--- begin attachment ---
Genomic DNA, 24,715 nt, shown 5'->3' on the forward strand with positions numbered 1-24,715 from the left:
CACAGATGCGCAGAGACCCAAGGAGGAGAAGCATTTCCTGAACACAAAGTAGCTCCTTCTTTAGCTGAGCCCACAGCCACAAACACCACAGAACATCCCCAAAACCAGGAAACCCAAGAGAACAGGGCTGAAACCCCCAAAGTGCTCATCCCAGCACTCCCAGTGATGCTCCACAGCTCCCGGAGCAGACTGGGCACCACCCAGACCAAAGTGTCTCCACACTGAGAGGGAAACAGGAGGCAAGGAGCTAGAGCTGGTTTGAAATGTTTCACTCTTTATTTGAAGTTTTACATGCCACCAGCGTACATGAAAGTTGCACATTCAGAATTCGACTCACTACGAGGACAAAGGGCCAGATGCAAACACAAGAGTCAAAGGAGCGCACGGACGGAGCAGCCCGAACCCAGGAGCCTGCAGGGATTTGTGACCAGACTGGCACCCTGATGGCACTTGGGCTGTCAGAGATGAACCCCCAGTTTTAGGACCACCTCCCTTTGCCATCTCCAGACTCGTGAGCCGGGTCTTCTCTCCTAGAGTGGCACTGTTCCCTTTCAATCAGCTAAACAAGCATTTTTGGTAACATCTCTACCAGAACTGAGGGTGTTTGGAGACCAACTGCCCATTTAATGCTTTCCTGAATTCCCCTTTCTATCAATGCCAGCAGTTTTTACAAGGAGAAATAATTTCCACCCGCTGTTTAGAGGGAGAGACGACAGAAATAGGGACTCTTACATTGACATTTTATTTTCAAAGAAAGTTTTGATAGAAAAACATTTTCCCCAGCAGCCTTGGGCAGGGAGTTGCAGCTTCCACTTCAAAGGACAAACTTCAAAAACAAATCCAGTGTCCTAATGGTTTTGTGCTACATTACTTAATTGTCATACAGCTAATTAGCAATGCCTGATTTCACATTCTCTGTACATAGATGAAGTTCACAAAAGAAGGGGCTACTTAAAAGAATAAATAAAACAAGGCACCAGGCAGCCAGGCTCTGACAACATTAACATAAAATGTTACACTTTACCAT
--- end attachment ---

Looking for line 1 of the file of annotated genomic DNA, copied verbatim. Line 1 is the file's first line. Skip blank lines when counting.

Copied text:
Genomic DNA, 24,715 nt, shown 5'->3' on the forward strand with positions numbered 1-24,715 from the left: